YOU SHOULD KNOW
SEPTEMBER 4, 2020 — Third-year student Diego Hinojosa fully intended on earning a degree in computer science at UTSA, but he ultimately couldn’t resist a calling that his family has largely espoused: politics and public service.
His father, Gilberto Hinojosa, was formerly a Cameron County judge and now serves as the chair of the Texas Democratic Party. His older sisters followed in their father’s footsteps. Xochitl Hinojosa is the senior adviser and spokeswoman for the Democratic National Committee, and Gina Hinojosa represents the 49th District in the Texas House of Representatives.
“I’ve grown up with my life revolving around a campaign. We’ve always had signs in front of our house, and we’ve always been going to conventions, rallies and marches,” Diego Hinojosa recalled. “It’s in our blood.”
“[Politics] gives us something to fight for when we wake up and get out of bed every morning.”
After internships working for chair Tom Perez of the Democratic National Committee in Washington, D.C., in 2019, and another on Democratic U.S. Rep. Filemon Vela’s staff this year, Hinojosa came to realize it was in his blood as well. The UTSA junior is currently transitioning from a major in computer science to political science and is embracing the Hinojosa family tradition.
“We’ve always thought that our family’s values align with the Democratic Party’s values,” Hinojosa said, noting that public education, health care access, social justice and environmental issues are especially important to him. “It gives us something to fight for when we wake up and get out of bed every morning.”
Over the past six months Hinojosa often found himself rolling out of bed and going right to his computer. He completed his entire internship with Vela’s team remotely from his family’s home in Brownsville. He had hoped to carry out his duties from Washington, D.C., where he could attend hearings and get face-to-face time with congressmen in the halls, but the coronavirus pandemic turned his internship experience sideways.
“I did the whole internship physically seeing only one person,” Hinojosa said with a chuckle. Even that one instance wasn’t much to write home about—a coworker from the district office simply picked up yard signs from the Hinojosa house.
But Hinojosa carried on admirably despite the distance. He attended weekly congressional staff calls via Zoom and routinely wrote correspondence to constituents in the Texas 34th congressional district, which Vela represents. The pandemic brought several challenges to the 34th district—which includes highly tourism-dependent South Padre Island; secluded rural towns in South Texas, where internet access continues to be a big concern; and the Rio Grande Valley, an area that suffered through a surge of coronavirus cases.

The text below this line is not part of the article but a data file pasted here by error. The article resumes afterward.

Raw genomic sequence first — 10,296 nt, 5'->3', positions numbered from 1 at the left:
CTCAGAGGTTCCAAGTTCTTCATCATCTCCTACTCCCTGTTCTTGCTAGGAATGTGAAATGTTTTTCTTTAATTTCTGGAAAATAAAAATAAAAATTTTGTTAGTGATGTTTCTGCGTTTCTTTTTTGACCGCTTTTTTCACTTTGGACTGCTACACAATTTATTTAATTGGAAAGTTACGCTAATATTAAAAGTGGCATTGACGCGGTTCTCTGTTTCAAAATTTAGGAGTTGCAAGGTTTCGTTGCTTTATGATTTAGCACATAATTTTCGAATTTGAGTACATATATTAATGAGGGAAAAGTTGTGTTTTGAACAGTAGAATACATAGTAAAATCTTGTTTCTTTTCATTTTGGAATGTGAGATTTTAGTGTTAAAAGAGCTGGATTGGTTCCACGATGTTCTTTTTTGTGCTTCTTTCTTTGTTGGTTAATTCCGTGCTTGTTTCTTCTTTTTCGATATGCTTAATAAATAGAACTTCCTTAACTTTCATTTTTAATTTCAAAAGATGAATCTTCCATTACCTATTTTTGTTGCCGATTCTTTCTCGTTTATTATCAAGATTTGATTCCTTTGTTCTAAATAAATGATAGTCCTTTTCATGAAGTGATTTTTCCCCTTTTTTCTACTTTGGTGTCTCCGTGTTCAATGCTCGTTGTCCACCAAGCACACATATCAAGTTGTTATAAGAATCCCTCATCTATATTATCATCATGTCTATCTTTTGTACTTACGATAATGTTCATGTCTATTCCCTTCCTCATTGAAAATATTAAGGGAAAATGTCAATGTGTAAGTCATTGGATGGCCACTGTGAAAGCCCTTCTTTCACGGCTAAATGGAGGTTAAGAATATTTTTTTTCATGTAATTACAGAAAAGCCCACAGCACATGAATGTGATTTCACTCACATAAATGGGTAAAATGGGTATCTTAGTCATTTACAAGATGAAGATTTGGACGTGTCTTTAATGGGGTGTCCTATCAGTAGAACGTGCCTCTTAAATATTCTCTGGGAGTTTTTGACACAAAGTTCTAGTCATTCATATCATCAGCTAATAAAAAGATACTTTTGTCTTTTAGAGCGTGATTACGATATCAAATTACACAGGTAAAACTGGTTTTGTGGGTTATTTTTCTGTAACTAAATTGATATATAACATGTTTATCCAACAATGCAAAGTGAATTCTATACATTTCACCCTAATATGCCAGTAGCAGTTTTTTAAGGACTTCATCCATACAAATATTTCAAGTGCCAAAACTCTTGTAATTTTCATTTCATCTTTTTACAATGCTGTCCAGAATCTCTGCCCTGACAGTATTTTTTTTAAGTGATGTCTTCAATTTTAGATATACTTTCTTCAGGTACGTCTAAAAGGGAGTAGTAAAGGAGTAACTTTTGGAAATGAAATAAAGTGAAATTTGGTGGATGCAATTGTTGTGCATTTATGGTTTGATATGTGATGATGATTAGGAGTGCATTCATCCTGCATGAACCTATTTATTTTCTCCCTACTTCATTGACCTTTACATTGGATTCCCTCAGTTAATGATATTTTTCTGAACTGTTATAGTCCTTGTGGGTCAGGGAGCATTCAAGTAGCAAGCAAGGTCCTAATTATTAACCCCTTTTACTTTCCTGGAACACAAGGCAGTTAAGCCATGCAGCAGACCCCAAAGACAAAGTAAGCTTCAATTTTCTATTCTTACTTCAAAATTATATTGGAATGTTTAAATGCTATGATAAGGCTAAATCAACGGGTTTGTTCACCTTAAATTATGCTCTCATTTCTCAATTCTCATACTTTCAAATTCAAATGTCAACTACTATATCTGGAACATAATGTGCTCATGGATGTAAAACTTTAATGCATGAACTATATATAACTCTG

Hinojosa said the concerns of constituents that he addressed largely revolved around public health, whether they were regarding beachgoers flouting guidance on social distancing in the pandemic’s early months or citizens who were improperly wearing their masks after a statewide mandate was put into place. Although much of the response fell on local and state governments, Vela and his team hosted town halls on best health practices and pointed people to the proper resources.
“We handled more of the federal legislative side,” Hinojosa said, “but we tried to provide whatever assistance we could.”
Vela’s team also introduced new legislation each week through the pandemic, a process in which Diego made solid contributions. In fact, he worked on two bills that would amend tax policy and the Internal Revenue Code. Although e-filing has been prevalent for nearly two decades now, he explains that there’s still a kink in the system.
“Whether you file your taxes successfully or unsuccessfully, the IRS doesn’t send you a receipt or tell you that you need to refile. It sends that information to the intermediary, whether it’s TurboTax or H&R Block. It’s incumbent on those services to inform you, but not all of them do,” he said.
Hinojosa worked with supervisors to introduce H.R. 8062, which would ensure that the IRS informs individuals directly—by the user’s preferred method of communication—when refiling is required. He also helped with legislation to expand the resubmission deadline to 20 days. More than anything, the internship demystified the legislative process, which can be intimidating for young people breaking into policymaking.
“I had this concept of legislation and bills, and they seemed like very scary things,” he laughed. “It seems like something you can’t understand without significant education, like a degree in public policy or law. You wonder, ‘How can I possibly put my fingerprints on this?’ But when you have good people guiding you, it’s not that hard.” He points to Congress.gov and online resources made available on the U.S. House of Representatives website as great means for navigating the intricacies of legislation.
Hinojosa hasn’t settled on a post-collegiate career path yet, but he does know where his next political destination will be. Over the next two months he’ll get to work as a field organizer in Fort Bend County for Sri Kulkarni, the Democratic nominee for the 22nd congressional district in Texas.
The DNC internship gave him the opportunity to see how a political party operates. The Vela internship gave him the opportunity to see how the government operates. And now, the Kulkarni internship will give him the opportunity to see how a campaign operates.
“These are all experiences,” he said, “that will influence the path I end up taking after I graduate from UTSA.”